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Manaea flips five zeroes in return, Yankees slug bullpen with ‘L’

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It was a tale of two games for the A’s at Yankee Stadium on Sunday.

The first saw Sean Manaea throw five masterful scoreless innings in his first big league game in more than a year in front of a listless crowd as Oakland jumped out to a 4-0 lead.

The second was the last two innings.

It featured Oakland’s bullpen struggles again rearing its ugly head. There were balls, hits, walks and then back-to-back homers — the latter of which sent 42,860 into delirium as the A’s (78-58) blew a four-run lead in a 5-4 loss to the Yankees (90-48).

Manager Bob Melvin summed up the two-headed afternoon:

“Unfortunately, we ended up on the wrong end of it.”

The bullpen has been Oakland’s Achilles heel this season, and for the second straight day, allowed a walk-off home run to spoil an otherwise splendid performance.

This time around, it was Jake Diekman and Lou Trivino who loaded the bases with nobody out in the eighth. Three runs scored in the frame to trim the A’s lead to 4-3 entering the ninth, as closer Liam Hendricks — tasked with a five-out save — protected what was left of the advantage.

But he, too, suffered a letdown.

Hendriks (L, 4-2, 1.77 ERA) came back out for the ninth but failed to record an out, instead watching as Brett Gardner tie the game with a solo blast. Pinch-hitter Mike Ford followed with another to win it.

He’s done it before, but Melvin admitted he put Hendricks in a tough spot. A five-out save is not easy, but especially a challenge against the Yankees. Hendricks, too, said it was hard going back out to the mound after entering the game in a ninth-inning-type atmosphere an inning prior. But, he said:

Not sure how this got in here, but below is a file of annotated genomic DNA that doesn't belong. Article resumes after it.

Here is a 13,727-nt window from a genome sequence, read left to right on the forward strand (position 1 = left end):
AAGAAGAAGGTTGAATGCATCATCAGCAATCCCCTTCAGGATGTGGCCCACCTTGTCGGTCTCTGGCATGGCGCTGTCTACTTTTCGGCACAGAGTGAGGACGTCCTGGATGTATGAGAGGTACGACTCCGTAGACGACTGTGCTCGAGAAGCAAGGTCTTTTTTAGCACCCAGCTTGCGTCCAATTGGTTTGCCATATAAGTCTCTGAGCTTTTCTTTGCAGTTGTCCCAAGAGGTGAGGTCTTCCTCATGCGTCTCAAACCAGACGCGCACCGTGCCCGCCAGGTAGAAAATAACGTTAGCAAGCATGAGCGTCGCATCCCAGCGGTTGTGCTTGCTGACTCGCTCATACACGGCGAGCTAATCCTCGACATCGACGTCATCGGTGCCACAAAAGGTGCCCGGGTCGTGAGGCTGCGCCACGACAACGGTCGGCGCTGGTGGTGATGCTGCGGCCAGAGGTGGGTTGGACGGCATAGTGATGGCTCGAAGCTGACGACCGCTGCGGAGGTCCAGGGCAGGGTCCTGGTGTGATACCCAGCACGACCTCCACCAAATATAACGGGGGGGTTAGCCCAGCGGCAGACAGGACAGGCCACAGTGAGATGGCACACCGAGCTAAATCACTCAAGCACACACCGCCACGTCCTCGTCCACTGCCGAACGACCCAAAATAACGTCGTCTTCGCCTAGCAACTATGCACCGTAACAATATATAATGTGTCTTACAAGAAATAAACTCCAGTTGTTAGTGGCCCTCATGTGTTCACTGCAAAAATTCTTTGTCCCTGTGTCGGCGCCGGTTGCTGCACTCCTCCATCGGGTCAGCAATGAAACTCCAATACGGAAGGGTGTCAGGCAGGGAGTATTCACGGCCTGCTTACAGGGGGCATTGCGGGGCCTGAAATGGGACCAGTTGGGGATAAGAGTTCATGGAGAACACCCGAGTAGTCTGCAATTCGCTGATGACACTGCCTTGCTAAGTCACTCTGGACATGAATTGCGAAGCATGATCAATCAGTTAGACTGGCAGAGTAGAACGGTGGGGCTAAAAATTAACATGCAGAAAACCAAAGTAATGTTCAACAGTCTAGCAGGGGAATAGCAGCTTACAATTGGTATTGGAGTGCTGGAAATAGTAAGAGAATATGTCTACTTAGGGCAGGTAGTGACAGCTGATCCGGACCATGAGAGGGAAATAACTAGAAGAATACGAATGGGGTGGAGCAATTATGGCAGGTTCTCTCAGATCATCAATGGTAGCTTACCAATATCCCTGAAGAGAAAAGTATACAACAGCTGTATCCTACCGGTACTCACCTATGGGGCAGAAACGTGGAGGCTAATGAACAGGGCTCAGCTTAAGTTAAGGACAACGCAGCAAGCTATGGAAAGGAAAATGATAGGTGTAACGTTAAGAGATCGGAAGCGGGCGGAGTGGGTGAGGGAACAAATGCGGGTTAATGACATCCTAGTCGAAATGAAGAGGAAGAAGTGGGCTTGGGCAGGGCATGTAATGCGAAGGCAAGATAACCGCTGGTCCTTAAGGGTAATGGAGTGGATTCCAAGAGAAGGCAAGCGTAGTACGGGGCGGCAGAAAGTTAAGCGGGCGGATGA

“Still, no excuses.”

Hendricks just wasn’t crisp. He couldn’t locate well, he said:

“I threw a lot of balls, and when they were strikes they tended to be right down the middle, unfortunately. It was just one of those days when I didn’t have the best command and it came back to bite us.”

It bit them, big time. The A’s not only spoiled Manaea’s gem, but they also wasted a chance to gain ground on the American League Wild Card race. A win would have put them in a tie with the Rays for the first spot. The loss means they fall a half-game behind the Indians for the second spot.

In a playoff race, every game matters. This was one that got away.

It was unfortunate for Manaea, who pitched well in his first major league game since undergoing shoulder surgery last September. He said:

“It felt awesome. It’s been a long road back. It’s just crazy how much stuff has happened since last year.”

Manaea was dominant in five innings. He allowed just one hit and struck out five, throwing 82 pitches and facing the minimum through four innings.

He appeared to run out of gas in the fifth when he walked the bases loaded, but was bailed out by a diving stop and throw by Matt Olson off a line drive by the Yankees’ Mike Tauchmann to the right of first. Olson threw from the seat of his pants to Manaea, who just beat the diving Tauchmann to the bag.

Melvin said Manaea pitched well. Everything was working — fastball, changeup, slider:

“That was all we were looking to get from him. Boy, he’s got to feel good about it.”

The A’s, meanwhile, also managed just a hit against Yankees starter J.A. Happ, who struck out five.

Sheldon Neuse entered himself into the scorebook with his first big league hit, and it was a big one — at Yankee Stadium in front of 42,860 — that gave the A’s the lead in the seventh inning.

The teams were scoreless until the seventh inning, when Oakland put up three runs on former A’s reliever Ryan Dull. With the bases loaded and one out, Neuse hit a double just fair down the right field line, putting the A’s ahead 2-0. The next batter, Josh Phegley, bounced out weakly to the right side but Jurickson Profar alertly raced home on the play as Dull turned his back to the plate while running to cover first.

Matt Olson added a run in the eighth with his 28th home run of the season.

A four-run lead in the eighth is good enough on most occasions. But this year for the A’s, with a bullpen that has given up nine walk-offs this season, no lead appears to be safe.

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